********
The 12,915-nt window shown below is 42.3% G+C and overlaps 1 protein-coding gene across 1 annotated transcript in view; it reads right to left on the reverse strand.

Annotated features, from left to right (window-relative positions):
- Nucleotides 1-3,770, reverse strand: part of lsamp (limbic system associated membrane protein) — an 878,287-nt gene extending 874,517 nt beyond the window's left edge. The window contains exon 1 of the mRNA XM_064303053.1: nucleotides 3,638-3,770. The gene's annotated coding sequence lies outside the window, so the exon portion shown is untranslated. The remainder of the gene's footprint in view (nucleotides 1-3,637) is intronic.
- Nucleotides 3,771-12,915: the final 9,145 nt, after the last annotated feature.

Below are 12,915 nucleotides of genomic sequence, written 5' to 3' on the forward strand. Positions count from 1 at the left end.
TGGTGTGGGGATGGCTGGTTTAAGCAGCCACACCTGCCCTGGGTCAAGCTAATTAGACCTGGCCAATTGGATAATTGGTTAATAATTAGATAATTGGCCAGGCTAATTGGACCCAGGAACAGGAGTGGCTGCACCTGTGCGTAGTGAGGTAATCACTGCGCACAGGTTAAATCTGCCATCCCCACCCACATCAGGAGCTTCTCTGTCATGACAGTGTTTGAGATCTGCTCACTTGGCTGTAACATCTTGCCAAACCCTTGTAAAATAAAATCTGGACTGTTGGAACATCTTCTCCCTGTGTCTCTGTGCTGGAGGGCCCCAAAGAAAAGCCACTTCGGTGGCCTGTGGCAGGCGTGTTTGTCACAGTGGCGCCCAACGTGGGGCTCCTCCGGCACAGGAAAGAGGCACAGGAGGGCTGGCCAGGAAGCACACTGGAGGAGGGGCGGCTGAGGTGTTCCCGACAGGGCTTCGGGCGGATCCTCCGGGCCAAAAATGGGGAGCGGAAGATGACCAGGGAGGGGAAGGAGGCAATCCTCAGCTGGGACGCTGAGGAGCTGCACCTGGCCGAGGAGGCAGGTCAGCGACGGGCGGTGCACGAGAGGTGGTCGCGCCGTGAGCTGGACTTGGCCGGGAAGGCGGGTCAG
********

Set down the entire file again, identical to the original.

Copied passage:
The 12,915-nt window shown below is 42.3% G+C and overlaps 1 protein-coding gene across 1 annotated transcript in view; it reads right to left on the reverse strand.

Annotated features, from left to right (window-relative positions):
- Nucleotides 1-3,770, reverse strand: part of lsamp (limbic system associated membrane protein) — an 878,287-nt gene extending 874,517 nt beyond the window's left edge. The window contains exon 1 of the mRNA XM_064303053.1: nucleotides 3,638-3,770. The gene's annotated coding sequence lies outside the window, so the exon portion shown is untranslated. The remainder of the gene's footprint in view (nucleotides 1-3,637) is intronic.
- Nucleotides 3,771-12,915: the final 9,145 nt, after the last annotated feature.

Below are 12,915 nucleotides of genomic sequence, written 5' to 3' on the forward strand. Positions count from 1 at the left end.
TGGTGTGGGGATGGCTGGTTTAAGCAGCCACACCTGCCCTGGGTCAAGCTAATTAGACCTGGCCAATTGGATAATTGGTTAATAATTAGATAATTGGCCAGGCTAATTGGACCCAGGAACAGGAGTGGCTGCACCTGTGCGTAGTGAGGTAATCACTGCGCACAGGTTAAATCTGCCATCCCCACCCACATCAGGAGCTTCTCTGTCATGACAGTGTTTGAGATCTGCTCACTTGGCTGTAACATCTTGCCAAACCCTTGTAAAATAAAATCTGGACTGTTGGAACATCTTCTCCCTGTGTCTCTGTGCTGGAGGGCCCCAAAGAAAAGCCACTTCGGTGGCCTGTGGCAGGCGTGTTTGTCACAGTGGCGCCCAACGTGGGGCTCCTCCGGCACAGGAAAGAGGCACAGGAGGGCTGGCCAGGAAGCACACTGGAGGAGGGGCGGCTGAGGTGTTCCCGACAGGGCTTCGGGCGGATCCTCCGGGCCAAAAATGGGGAGCGGAAGATGACCAGGGAGGGGAAGGAGGCAATCCTCAGCTGGGACGCTGAGGAGCTGCACCTGGCCGAGGAGGCAGGTCAGCGACGGGCGGTGCACGAGAGGTGGTCGCGCCGTGAGCTGGACTTGGCCGGGAAGGCGGGTCAG